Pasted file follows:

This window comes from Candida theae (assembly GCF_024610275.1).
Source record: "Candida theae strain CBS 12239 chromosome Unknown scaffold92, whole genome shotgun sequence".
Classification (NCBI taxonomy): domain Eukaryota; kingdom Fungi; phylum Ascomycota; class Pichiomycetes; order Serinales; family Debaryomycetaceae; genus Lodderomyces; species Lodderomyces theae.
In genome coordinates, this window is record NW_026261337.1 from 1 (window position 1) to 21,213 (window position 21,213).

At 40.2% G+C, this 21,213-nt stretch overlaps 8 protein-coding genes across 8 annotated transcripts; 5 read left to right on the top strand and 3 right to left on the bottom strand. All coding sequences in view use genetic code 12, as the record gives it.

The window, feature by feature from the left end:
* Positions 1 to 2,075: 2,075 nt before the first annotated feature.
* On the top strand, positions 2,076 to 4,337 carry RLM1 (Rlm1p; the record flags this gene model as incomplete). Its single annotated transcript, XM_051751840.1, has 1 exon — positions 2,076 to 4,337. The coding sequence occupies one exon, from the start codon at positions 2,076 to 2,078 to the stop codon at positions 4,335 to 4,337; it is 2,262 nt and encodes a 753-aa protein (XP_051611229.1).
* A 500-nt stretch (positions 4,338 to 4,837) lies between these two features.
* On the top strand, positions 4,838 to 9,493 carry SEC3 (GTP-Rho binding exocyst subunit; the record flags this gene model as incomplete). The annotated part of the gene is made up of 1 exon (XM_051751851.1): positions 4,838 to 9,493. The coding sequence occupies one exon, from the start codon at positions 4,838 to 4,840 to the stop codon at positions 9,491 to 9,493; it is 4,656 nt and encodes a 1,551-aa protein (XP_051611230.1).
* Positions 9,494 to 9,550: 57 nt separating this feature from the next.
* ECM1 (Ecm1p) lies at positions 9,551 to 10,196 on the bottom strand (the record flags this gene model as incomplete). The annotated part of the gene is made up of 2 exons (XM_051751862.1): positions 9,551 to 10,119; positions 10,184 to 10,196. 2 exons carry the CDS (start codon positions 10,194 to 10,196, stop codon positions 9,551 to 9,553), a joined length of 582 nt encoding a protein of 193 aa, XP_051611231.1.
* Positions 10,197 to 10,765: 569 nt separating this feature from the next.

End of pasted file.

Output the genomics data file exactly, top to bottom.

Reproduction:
This window comes from Candida theae (assembly GCF_024610275.1).
Source record: "Candida theae strain CBS 12239 chromosome Unknown scaffold92, whole genome shotgun sequence".
Classification (NCBI taxonomy): domain Eukaryota; kingdom Fungi; phylum Ascomycota; class Pichiomycetes; order Serinales; family Debaryomycetaceae; genus Lodderomyces; species Lodderomyces theae.
In genome coordinates, this window is record NW_026261337.1 from 1 (window position 1) to 21,213 (window position 21,213).

At 40.2% G+C, this 21,213-nt stretch overlaps 8 protein-coding genes across 8 annotated transcripts; 5 read left to right on the top strand and 3 right to left on the bottom strand. All coding sequences in view use genetic code 12, as the record gives it.

The window, feature by feature from the left end:
* Positions 1 to 2,075: 2,075 nt before the first annotated feature.
* On the top strand, positions 2,076 to 4,337 carry RLM1 (Rlm1p; the record flags this gene model as incomplete). Its single annotated transcript, XM_051751840.1, has 1 exon — positions 2,076 to 4,337. The coding sequence occupies one exon, from the start codon at positions 2,076 to 2,078 to the stop codon at positions 4,335 to 4,337; it is 2,262 nt and encodes a 753-aa protein (XP_051611229.1).
* A 500-nt stretch (positions 4,338 to 4,837) lies between these two features.
* On the top strand, positions 4,838 to 9,493 carry SEC3 (GTP-Rho binding exocyst subunit; the record flags this gene model as incomplete). The annotated part of the gene is made up of 1 exon (XM_051751851.1): positions 4,838 to 9,493. The coding sequence occupies one exon, from the start codon at positions 4,838 to 4,840 to the stop codon at positions 9,491 to 9,493; it is 4,656 nt and encodes a 1,551-aa protein (XP_051611230.1).
* Positions 9,494 to 9,550: 57 nt separating this feature from the next.
* ECM1 (Ecm1p) lies at positions 9,551 to 10,196 on the bottom strand (the record flags this gene model as incomplete). The annotated part of the gene is made up of 2 exons (XM_051751862.1): positions 9,551 to 10,119; positions 10,184 to 10,196. 2 exons carry the CDS (start codon positions 10,194 to 10,196, stop codon positions 9,551 to 9,553), a joined length of 582 nt encoding a protein of 193 aa, XP_051611231.1.
* Positions 10,197 to 10,765: 569 nt separating this feature from the next.